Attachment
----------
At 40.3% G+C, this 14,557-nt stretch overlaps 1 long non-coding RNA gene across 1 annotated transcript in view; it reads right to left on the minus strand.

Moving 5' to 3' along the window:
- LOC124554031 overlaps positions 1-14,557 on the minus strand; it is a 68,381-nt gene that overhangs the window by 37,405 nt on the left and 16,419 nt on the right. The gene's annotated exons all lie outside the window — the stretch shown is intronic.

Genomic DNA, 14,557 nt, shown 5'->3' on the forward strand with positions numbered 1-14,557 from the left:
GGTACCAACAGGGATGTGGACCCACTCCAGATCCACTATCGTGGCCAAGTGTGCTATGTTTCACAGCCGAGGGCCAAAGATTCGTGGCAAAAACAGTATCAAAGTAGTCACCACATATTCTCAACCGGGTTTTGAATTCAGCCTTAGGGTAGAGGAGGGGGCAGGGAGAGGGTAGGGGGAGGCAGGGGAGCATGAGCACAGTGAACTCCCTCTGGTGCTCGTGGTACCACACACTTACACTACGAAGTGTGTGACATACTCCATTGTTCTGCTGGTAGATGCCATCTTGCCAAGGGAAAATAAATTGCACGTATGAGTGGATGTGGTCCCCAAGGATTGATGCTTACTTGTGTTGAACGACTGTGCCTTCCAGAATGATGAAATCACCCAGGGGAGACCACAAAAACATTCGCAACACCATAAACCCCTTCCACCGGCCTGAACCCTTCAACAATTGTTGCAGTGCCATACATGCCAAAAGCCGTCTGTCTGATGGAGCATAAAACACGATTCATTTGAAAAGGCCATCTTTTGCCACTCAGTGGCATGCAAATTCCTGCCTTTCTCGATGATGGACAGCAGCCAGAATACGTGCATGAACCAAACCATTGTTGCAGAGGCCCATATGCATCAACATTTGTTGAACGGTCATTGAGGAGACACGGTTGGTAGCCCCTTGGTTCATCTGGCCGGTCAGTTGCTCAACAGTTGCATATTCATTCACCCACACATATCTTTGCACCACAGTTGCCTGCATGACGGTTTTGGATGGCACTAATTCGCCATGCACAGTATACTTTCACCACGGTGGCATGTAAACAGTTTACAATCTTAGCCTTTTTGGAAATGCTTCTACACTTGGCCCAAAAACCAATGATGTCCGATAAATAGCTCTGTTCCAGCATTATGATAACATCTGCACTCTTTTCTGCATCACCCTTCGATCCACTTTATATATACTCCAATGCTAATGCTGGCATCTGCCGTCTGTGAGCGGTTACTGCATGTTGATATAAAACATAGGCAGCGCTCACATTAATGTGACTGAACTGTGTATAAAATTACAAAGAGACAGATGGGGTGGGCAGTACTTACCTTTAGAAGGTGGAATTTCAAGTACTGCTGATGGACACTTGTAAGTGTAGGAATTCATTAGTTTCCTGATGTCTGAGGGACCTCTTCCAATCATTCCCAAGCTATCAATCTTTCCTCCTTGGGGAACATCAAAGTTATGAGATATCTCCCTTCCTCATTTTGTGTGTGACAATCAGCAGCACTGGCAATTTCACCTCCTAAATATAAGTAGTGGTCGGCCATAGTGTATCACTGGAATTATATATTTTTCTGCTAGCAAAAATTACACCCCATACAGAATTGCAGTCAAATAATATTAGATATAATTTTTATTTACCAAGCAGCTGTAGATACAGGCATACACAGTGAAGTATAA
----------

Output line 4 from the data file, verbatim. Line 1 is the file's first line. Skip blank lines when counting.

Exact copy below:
Genomic DNA, 14,557 nt, shown 5'->3' on the forward strand with positions numbered 1-14,557 from the left: